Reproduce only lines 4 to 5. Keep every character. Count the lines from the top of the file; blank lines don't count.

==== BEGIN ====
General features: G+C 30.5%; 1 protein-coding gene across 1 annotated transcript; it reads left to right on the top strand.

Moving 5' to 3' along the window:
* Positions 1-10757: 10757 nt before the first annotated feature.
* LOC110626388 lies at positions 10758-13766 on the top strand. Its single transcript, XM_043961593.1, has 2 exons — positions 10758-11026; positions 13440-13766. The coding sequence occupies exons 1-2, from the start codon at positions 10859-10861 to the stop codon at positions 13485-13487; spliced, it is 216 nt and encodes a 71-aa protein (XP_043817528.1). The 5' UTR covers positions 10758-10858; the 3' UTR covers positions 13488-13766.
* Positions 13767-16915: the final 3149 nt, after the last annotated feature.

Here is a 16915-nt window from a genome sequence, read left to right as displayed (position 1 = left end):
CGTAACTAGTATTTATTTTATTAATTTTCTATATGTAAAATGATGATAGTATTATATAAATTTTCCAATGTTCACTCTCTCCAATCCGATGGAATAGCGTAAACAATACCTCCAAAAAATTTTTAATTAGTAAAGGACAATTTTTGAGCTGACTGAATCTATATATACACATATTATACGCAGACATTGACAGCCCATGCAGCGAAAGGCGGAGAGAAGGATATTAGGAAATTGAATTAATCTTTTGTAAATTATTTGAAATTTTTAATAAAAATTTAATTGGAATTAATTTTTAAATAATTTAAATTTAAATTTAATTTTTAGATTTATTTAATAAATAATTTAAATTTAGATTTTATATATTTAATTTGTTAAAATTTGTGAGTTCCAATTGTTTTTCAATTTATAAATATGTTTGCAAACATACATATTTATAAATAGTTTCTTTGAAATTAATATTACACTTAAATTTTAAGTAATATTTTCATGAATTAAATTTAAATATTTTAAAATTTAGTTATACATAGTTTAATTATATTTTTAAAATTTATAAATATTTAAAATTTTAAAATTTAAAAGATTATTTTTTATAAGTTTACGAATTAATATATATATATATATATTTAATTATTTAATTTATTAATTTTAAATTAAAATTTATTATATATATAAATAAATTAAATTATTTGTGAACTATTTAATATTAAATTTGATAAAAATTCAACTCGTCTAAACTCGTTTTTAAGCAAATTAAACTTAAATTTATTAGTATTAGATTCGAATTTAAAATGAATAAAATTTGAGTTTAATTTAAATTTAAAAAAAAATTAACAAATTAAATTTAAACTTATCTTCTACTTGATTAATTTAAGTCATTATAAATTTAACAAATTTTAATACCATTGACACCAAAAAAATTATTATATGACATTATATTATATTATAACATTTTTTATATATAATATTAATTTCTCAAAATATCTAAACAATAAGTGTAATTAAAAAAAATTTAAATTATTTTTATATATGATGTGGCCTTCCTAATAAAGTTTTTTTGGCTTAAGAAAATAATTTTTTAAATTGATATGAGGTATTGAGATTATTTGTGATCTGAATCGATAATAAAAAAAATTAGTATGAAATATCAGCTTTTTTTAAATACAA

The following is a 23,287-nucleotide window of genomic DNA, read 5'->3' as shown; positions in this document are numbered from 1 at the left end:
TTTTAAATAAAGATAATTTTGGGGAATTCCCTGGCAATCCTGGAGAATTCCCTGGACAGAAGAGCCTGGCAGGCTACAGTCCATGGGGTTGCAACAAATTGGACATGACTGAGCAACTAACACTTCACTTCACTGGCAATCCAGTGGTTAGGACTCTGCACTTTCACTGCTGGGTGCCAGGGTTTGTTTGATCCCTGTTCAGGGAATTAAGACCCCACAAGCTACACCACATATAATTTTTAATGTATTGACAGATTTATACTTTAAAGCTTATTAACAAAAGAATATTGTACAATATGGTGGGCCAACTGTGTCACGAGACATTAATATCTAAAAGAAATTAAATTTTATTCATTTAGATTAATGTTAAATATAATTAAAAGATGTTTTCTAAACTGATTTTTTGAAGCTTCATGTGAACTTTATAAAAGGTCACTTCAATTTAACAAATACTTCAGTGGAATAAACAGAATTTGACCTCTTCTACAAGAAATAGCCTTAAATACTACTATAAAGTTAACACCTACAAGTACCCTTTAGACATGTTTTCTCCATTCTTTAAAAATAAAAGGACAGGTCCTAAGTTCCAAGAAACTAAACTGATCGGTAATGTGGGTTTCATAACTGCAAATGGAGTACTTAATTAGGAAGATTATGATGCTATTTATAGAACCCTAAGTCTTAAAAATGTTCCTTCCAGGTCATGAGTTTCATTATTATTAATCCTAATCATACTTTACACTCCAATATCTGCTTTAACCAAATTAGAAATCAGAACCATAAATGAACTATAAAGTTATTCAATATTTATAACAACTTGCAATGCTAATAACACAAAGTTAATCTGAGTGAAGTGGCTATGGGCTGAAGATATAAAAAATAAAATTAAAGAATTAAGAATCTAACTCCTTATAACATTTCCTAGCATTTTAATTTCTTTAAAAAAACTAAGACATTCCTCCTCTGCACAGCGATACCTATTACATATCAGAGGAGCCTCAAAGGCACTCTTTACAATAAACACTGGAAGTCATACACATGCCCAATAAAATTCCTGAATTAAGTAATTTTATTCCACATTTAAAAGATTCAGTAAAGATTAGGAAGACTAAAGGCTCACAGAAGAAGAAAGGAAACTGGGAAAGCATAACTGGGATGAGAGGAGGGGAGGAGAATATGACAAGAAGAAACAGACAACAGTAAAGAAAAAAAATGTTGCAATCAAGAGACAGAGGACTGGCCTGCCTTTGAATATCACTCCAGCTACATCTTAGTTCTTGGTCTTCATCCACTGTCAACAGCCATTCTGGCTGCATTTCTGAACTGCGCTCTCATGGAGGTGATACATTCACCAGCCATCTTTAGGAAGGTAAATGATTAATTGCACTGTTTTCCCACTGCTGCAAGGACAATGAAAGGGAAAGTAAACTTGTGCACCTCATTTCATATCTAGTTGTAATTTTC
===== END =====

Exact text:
* LOC110626388 lies at positions 10758-13766 on the top strand. Its single transcript, XM_043961593.1, has 2 exons — positions 10758-11026; positions 13440-13766. The coding sequence occupies exons 1-2, from the start codon at positions 10859-10861 to the stop codon at positions 13485-13487; spliced, it is 216 nt and encodes a 71-aa protein (XP_043817528.1). The 5' UTR covers positions 10758-10858; the 3' UTR covers positions 13488-13766.
* Positions 13767-16915: the final 3149 nt, after the last annotated feature.